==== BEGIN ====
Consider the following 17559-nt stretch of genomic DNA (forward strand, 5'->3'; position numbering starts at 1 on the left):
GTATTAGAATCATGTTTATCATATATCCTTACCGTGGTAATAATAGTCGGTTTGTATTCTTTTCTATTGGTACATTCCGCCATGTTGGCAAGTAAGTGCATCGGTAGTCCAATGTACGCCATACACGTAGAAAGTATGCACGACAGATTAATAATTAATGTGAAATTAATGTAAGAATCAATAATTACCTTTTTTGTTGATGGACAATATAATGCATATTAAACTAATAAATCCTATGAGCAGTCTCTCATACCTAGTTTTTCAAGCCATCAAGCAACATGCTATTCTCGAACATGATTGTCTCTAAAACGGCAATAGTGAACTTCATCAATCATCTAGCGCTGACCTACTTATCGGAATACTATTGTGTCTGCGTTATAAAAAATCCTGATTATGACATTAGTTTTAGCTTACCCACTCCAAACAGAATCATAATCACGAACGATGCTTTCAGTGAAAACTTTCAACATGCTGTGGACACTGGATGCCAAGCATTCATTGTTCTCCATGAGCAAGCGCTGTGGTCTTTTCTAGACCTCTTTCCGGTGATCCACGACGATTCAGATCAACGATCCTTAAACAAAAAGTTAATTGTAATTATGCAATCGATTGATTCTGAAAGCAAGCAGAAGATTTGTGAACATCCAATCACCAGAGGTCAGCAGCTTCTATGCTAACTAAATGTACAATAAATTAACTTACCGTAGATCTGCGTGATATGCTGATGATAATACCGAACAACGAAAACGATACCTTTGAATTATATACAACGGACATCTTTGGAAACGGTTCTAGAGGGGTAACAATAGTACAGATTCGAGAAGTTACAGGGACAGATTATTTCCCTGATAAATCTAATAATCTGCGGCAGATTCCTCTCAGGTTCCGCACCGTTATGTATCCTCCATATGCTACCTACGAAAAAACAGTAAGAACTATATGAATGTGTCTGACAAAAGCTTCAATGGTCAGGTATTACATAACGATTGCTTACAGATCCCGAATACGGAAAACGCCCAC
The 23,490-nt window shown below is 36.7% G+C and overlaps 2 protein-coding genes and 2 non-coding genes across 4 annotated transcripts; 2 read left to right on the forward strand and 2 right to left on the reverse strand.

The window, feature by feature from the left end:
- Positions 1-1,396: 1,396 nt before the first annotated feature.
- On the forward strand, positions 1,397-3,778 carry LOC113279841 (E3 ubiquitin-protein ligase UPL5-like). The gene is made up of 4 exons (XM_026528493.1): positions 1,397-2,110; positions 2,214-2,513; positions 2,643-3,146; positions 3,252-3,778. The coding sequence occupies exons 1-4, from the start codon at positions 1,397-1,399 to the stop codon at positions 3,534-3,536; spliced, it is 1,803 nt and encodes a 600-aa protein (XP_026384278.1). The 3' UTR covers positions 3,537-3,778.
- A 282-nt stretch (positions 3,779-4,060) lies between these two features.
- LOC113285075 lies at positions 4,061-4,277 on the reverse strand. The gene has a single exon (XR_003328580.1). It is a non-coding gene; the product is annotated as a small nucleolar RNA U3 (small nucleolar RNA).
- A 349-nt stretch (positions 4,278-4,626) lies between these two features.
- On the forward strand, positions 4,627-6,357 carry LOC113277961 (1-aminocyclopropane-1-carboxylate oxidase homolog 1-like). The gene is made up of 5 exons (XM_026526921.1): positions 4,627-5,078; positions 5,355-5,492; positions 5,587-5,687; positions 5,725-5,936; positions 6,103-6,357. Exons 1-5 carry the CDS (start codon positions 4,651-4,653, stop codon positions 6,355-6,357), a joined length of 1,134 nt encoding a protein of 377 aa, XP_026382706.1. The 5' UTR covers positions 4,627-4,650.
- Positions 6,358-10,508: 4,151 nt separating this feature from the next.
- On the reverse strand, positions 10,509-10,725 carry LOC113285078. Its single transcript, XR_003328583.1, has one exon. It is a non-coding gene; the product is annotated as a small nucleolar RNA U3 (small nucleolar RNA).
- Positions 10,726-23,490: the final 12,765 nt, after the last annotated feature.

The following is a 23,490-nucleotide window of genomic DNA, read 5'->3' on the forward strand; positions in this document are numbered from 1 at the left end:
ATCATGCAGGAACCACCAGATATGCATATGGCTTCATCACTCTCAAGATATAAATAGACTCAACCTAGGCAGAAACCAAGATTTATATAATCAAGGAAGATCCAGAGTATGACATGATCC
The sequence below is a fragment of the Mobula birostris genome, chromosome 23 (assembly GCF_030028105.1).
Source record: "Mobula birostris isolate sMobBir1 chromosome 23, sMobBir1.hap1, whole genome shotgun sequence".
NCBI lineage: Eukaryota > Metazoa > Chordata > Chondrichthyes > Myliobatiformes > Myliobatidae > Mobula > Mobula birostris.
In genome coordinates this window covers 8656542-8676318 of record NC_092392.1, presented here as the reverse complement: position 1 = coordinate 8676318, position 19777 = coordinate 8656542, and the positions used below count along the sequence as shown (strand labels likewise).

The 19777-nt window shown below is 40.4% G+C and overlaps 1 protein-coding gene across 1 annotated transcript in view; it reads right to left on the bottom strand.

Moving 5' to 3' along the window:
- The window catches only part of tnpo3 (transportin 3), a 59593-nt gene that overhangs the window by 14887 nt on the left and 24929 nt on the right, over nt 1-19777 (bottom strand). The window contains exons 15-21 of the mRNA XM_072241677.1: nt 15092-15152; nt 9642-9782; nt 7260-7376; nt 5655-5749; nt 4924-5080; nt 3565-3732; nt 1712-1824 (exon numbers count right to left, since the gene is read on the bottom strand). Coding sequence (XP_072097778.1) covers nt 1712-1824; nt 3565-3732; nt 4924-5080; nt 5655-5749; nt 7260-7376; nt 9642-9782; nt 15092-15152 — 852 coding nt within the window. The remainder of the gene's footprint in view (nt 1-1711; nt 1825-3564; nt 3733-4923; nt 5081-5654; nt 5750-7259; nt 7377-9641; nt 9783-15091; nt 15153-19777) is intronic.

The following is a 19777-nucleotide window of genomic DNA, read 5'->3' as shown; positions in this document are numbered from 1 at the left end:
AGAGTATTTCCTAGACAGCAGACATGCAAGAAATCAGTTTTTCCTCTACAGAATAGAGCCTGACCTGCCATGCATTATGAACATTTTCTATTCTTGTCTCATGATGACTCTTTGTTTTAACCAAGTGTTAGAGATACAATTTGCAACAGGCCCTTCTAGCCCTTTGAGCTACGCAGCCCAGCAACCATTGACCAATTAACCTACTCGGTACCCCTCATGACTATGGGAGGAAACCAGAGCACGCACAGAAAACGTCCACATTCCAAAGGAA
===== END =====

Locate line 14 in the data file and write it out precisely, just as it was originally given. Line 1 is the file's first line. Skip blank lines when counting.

The following is a 23,490-nucleotide window of genomic DNA, read 5'->3' on the forward strand; positions in this document are numbered from 1 at the left end: